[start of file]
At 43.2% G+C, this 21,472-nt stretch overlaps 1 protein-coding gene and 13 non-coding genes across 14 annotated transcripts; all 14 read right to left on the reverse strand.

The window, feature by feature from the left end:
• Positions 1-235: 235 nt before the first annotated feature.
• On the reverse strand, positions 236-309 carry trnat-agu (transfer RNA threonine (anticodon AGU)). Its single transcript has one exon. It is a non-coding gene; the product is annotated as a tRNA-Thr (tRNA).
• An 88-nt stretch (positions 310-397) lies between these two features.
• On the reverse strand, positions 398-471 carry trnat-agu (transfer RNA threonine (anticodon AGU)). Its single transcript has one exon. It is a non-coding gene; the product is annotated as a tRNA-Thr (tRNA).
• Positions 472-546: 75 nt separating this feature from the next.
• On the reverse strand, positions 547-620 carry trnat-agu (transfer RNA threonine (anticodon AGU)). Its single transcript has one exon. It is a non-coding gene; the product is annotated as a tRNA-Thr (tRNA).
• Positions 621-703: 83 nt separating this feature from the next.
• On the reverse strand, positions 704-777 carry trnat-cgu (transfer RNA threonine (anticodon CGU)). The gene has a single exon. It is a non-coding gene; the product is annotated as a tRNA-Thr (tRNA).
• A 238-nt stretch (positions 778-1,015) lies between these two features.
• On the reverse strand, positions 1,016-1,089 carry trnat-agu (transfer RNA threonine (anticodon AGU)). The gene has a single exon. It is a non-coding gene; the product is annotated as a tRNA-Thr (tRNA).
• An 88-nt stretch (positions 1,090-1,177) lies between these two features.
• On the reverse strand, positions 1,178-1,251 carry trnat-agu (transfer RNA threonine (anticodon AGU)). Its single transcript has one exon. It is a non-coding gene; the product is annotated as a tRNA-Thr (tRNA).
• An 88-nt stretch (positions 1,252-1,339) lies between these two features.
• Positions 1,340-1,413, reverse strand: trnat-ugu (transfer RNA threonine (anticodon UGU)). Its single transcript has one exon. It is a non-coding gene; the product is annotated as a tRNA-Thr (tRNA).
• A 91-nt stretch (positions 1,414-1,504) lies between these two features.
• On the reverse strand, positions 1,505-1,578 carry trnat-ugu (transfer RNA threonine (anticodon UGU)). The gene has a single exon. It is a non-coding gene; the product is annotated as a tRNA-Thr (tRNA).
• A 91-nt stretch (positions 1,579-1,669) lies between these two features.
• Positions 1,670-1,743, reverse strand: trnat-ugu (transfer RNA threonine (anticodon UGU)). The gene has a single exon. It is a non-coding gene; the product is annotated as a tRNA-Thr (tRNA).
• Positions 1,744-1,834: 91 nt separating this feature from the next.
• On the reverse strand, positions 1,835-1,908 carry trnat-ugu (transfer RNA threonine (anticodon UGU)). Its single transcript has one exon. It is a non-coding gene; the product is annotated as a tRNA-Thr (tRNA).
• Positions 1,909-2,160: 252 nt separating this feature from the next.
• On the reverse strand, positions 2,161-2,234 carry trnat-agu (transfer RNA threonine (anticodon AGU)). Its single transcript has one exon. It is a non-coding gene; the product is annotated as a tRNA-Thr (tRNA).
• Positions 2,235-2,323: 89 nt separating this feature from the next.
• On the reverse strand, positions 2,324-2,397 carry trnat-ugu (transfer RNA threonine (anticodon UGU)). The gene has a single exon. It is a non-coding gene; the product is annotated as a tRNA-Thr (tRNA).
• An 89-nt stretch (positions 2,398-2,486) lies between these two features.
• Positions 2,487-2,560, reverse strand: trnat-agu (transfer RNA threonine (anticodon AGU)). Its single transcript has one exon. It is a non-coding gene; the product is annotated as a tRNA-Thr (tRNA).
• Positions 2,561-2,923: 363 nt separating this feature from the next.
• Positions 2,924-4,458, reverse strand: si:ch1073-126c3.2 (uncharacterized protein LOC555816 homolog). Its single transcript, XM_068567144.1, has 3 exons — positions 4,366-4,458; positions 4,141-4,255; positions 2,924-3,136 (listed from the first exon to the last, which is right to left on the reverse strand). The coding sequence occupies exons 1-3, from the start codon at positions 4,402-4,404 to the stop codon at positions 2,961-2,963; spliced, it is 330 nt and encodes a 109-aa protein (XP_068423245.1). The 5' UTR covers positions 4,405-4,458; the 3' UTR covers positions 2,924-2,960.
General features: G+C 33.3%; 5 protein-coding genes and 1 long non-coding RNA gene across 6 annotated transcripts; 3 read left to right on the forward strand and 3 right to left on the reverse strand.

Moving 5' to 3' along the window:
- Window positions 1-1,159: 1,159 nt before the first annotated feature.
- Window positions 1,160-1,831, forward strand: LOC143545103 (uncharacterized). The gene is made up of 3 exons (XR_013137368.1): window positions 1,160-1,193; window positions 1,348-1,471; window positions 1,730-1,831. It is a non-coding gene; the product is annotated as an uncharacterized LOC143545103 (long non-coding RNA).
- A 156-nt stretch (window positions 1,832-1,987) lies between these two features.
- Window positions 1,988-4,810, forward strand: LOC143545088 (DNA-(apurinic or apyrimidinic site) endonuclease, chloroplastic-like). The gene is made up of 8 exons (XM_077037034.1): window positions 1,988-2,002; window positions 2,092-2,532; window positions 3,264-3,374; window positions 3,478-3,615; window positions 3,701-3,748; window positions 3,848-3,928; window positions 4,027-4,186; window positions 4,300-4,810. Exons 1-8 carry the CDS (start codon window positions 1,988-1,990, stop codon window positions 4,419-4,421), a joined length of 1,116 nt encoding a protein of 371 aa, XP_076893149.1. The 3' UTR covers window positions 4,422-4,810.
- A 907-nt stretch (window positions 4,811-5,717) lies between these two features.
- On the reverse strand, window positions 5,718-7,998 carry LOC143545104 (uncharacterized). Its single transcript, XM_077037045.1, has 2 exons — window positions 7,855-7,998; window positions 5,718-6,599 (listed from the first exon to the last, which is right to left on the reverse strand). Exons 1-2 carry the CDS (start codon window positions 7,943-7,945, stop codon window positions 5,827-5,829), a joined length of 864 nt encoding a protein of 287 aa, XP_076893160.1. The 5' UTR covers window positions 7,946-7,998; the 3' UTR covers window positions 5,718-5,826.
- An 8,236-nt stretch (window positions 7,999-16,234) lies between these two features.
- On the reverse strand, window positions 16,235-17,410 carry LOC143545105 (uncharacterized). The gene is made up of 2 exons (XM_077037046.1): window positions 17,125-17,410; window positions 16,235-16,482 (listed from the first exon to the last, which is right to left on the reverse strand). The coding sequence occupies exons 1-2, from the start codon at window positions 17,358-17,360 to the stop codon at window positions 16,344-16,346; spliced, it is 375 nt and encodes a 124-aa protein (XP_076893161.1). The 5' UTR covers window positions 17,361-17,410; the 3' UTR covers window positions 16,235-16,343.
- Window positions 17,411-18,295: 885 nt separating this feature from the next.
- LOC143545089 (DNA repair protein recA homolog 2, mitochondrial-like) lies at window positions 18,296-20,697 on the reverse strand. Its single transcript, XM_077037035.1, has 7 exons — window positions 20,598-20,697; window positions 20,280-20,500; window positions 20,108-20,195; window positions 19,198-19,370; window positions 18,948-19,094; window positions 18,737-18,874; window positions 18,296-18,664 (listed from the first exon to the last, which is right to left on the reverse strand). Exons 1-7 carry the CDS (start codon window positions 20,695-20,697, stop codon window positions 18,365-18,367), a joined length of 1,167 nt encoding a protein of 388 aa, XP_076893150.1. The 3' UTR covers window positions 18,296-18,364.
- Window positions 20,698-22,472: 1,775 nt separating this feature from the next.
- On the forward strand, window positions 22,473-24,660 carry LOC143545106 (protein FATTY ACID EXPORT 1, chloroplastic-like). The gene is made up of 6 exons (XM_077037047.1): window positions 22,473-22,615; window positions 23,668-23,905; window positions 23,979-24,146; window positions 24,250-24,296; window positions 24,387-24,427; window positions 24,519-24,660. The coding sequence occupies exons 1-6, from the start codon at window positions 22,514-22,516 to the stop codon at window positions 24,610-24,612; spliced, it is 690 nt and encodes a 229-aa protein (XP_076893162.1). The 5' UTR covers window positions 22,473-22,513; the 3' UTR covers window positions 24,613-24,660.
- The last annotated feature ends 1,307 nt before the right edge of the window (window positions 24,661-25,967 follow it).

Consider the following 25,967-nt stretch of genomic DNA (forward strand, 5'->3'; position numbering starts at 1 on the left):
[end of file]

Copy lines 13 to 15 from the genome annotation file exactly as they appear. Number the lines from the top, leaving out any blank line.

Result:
• An 88-nt stretch (positions 1,090-1,177) lies between these two features.
• On the reverse strand, positions 1,178-1,251 carry trnat-agu (transfer RNA threonine (anticodon AGU)). Its single transcript has one exon. It is a non-coding gene; the product is annotated as a tRNA-Thr (tRNA).
• An 88-nt stretch (positions 1,252-1,339) lies between these two features.